Manchester Pride: Thousands march in annual parade
Thousands of people have marched through the streets of Manchester for the annual Pride parade.
More than 100 floats made their way through the city centre, setting off from Deansgate at 13:00 BST.
They travelled through the city and finished on Whitworth Street, just outside the gay village.
The parade is part of the Pride Big Weekend, the festival held each year to celebrate lesbian, gay, bisexual and transgender (LGBT) life.
Events started on Friday and run until Monday.
This year's parade theme is "Queer'd Science" in honour of computer pioneer Alan Turing.
The gay codebreaker was convicted of gross indecency in 1952, when homosexual acts were illegal in the UK.
He died from cyanide poisoning two years later and it was ruled at his inquest that he had committed suicide.
Manchester City Council is urging people at Pride to send messages of solidarity to gay people in its twin city of St Petersburg, Russia.
It comes after the local government of St Petersburg introduced tough laws banning the "promotion" of homosexuality.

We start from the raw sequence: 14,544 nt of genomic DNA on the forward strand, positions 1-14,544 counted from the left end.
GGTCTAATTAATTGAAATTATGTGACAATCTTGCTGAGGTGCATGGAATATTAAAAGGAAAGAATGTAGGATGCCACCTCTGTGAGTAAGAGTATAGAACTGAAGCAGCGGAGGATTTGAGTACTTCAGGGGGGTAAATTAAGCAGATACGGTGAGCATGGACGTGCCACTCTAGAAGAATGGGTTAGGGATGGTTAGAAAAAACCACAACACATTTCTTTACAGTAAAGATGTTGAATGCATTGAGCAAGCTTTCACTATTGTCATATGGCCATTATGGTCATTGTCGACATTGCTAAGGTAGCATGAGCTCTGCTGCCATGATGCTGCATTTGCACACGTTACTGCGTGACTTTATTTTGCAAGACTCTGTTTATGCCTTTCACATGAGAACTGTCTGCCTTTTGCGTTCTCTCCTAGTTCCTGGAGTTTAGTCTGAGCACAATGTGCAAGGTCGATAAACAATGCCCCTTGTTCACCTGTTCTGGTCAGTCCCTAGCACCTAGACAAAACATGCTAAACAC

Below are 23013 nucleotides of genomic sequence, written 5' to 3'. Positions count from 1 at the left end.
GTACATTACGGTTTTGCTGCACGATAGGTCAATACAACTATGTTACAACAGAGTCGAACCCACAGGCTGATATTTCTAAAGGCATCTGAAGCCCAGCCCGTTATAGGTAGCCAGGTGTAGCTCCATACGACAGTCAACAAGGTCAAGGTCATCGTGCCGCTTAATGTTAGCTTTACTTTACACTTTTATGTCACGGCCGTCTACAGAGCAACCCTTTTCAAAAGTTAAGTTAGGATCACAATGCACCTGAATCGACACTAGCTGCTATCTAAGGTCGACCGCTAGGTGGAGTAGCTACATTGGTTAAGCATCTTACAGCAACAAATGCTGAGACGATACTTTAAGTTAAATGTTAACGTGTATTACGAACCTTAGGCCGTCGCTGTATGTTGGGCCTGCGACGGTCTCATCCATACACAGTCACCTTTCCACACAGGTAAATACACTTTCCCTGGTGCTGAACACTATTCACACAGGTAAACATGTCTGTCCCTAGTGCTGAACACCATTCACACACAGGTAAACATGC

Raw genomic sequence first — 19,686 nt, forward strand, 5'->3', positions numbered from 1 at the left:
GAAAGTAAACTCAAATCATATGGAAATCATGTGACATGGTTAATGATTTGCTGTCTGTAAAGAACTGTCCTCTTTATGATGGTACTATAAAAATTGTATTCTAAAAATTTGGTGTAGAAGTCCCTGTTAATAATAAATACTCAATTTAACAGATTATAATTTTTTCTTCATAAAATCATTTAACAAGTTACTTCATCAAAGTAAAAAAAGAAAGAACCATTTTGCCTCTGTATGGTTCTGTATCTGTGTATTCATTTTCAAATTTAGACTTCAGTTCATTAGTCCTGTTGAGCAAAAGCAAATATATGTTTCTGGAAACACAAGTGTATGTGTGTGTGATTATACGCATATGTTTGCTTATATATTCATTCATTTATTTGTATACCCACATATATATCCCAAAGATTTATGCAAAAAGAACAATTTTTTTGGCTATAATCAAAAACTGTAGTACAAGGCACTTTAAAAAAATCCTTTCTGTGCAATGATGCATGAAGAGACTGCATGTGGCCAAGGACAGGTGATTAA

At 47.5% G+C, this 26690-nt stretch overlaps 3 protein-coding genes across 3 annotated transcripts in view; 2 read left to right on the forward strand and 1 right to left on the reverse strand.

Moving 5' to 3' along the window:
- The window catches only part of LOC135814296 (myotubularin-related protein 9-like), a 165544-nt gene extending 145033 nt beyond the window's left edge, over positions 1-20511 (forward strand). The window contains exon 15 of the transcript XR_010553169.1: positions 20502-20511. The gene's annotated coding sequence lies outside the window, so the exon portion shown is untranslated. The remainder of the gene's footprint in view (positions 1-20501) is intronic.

The law makes any public information, rallies, marches or displays of homosexuality illegal.
Bev Craig, Manchester City Council's lead member for lesbian issues, said: "It's hard to believe that in this day and age that people still suffer state persecution simply because of their sexuality.
"But, sadly, that is true in many parts of the world, including our sister city of St Petersburg.
"This is a great chance to send a clear message to gay people in St Petersburg that we stand shoulder-to-shoulder with them in their fight for equality.
"It would be amazing if we could send thousands of messages of support to our friends in St Petersburg so I would ask people to please send a text. It will only take a minute, but it will mean so much."
People who want to show support are being asked to send a text starting with the word Pride to 86099.
Manchester's Pride festival began in 1990 as a collection of bring-and-buy stalls outside a pub.
As well as the parade, the festival now includes a weekend of live music, including this year from Steps, Amelia Lily and Alison Moyet, and a candlelit vigil to remember those who have died after contracting HIV, or are living with the condition.